Agencies must work together to prevent homelessness
For many single people threatened with homelessness, statutory protection has been limited to information and advice provided by a LHA. This, as the Department for Communities and Local Government (DCLG) recognised was often of poor quality and in instances limited to out-of-date lists of prospective landlords. With Government figures highlighting the number of rough sleepers more than doubling over the last 2 years, requirements in the Homelessness Reduction Act around individualised, preventative support for all and effective multi-agency working are welcome developments.
Understanding individuals’ needs
LHA’s will be required to provide or procure advisory services for those threatened with homelessness so they know about their rights, the help that is available from the LHA or others and how to access that help. Importantly, the Act stresses that an advisory service should be designed to meet the needs of certain at risk groups, explicitly giving examples such as care leavers, people leaving hospitals and people leaving prison, but also broadly ‘any other group that the authority identify as being at particular risk of homelessness in the authority’s district.’
Further, LHA’s now have a duty to help prevent the homelessness of all eligible people, regardless of priority need, who are threatened with homelessness. A personalised plan will be developed for all threatened with homelessness, setting out the reasonable and achievable actions that LHA’s and individuals will take to secure and keep accommodation. To do so, the DCLG is clear that LHA’s will need ‘to understand the individual’s requirements, in particular whether they have any specific vulnerability that would need to be considered and reflected in the personalised plan.’ This will require identifying if people have multiple and complex needs, have substance misuse problems and or mental ill health and other health issues.
To meet the costs of the legislation, local authorities will receive a total of £61 million in funding across 2017/18 and 2018/19. Additional money may be made available for those in high pressure areas to manage the transition as the new duties take effect. There will be a review of resourcing after two years.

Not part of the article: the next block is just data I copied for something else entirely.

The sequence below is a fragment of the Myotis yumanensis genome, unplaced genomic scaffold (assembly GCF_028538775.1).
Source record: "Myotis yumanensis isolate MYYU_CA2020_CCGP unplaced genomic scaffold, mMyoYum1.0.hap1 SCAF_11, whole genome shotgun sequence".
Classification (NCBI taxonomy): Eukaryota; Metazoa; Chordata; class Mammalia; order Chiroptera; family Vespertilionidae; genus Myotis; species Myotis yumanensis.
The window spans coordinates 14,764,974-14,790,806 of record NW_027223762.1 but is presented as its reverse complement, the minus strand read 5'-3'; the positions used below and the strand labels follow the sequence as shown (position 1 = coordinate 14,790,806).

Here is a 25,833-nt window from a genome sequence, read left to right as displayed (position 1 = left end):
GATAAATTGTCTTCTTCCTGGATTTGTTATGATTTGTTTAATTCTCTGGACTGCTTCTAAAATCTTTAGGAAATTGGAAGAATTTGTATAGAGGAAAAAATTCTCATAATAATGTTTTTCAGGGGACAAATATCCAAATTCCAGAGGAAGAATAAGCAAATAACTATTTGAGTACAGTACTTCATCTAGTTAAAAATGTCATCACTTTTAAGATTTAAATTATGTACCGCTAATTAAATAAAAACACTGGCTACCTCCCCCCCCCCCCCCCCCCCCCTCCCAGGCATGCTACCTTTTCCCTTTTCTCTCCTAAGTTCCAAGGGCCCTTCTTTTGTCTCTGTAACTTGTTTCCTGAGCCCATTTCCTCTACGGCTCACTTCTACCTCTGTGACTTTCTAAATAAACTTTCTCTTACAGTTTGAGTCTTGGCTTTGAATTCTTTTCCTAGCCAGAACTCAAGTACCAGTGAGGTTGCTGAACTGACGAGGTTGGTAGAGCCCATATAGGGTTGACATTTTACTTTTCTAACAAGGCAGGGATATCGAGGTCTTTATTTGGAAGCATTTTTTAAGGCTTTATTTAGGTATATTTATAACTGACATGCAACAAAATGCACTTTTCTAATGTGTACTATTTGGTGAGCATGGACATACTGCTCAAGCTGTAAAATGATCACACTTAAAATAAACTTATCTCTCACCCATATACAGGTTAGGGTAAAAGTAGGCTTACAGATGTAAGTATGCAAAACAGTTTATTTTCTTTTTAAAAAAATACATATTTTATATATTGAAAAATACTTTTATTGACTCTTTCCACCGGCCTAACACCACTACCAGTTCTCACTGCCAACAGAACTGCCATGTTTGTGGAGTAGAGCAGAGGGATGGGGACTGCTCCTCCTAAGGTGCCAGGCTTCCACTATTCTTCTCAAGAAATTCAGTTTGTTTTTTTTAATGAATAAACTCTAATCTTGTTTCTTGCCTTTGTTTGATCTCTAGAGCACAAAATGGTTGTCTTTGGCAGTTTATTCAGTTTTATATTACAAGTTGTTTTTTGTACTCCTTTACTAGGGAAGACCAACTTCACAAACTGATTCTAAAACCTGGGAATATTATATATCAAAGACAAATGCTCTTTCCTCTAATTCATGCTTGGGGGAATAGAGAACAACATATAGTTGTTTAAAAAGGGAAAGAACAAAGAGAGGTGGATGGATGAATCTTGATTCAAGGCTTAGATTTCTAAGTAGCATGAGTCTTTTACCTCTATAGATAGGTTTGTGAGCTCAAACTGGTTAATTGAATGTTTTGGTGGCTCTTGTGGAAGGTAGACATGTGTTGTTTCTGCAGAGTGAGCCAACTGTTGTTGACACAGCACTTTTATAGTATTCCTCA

A multi-agency approach to prevention
With wider structural causes of homelessness relating to health and social care, employment and welfare, and criminal justice systems, preventing homelessness will need to go beyond support with housing. LHAs will therefore need to work as part of a range of agencies to ensure that the right support, focused around the individual and their needs, is in place. There is valuable learning here from Homeless Link’s work with the Making Every Adult Matter (MEAM) coalition, and its support for local areas through the MEAM Approach. This has underlined the importance of bringing both statutory and voluntary sector partners together to address the multiple needs people face.
The Act makes an explicit requirement for multi-agency working through a duty to refer, which requires public authorities in England to notify the LHA of service users they think may be homeless or at risk of homelessness. Public authorities will therefore need to embed into their day-to-day business the ability to assess whether someone is homeless. As the DCLG factsheet states in reference to the duty to refer,
“We want to ensure that a person’s housing situation is considered when they come into contact with wider public services, and this measure will help to achieve this. It should also encourage all of those involved to build strong relationships based on local need and circumstances in order to produce the best outcomes possible.”
To make changes to the delivery of support effective, it will be critical that people with lived experience are part of the multi-agency teams developing common strategies, frameworks of joint working and any local assessment or advice tools.
Expertise should also be drawn from staff working in the homelessness sector. Front-line workers and managers have experience of working with agencies such as mental health services , have a developed understanding of the barriers single homeless people face in moving into tenancies, and expertise in delivering services which consider the psychological and emotional well-being of people through Trauma Informed Care (TIC) and Psychologically Informed Environments (PIE) approaches.
If the Homelessness Reduction Act is to have the impact that we all hope, it’s vital that we look beyond housing need, and work across sectors and services to ensure the new legislation is backed by a system that understands and responds to individuals’ need.
Homeless Link will be bringing together supported housing and homelessness services to discuss the Homelessness Reduction Act, co-ordinated responses to homelessness, advocacy and PIE at our annual conference Under One Roof.
For an overview of the key provisions of the Homelessness Reduction Act, please watch our webinar.
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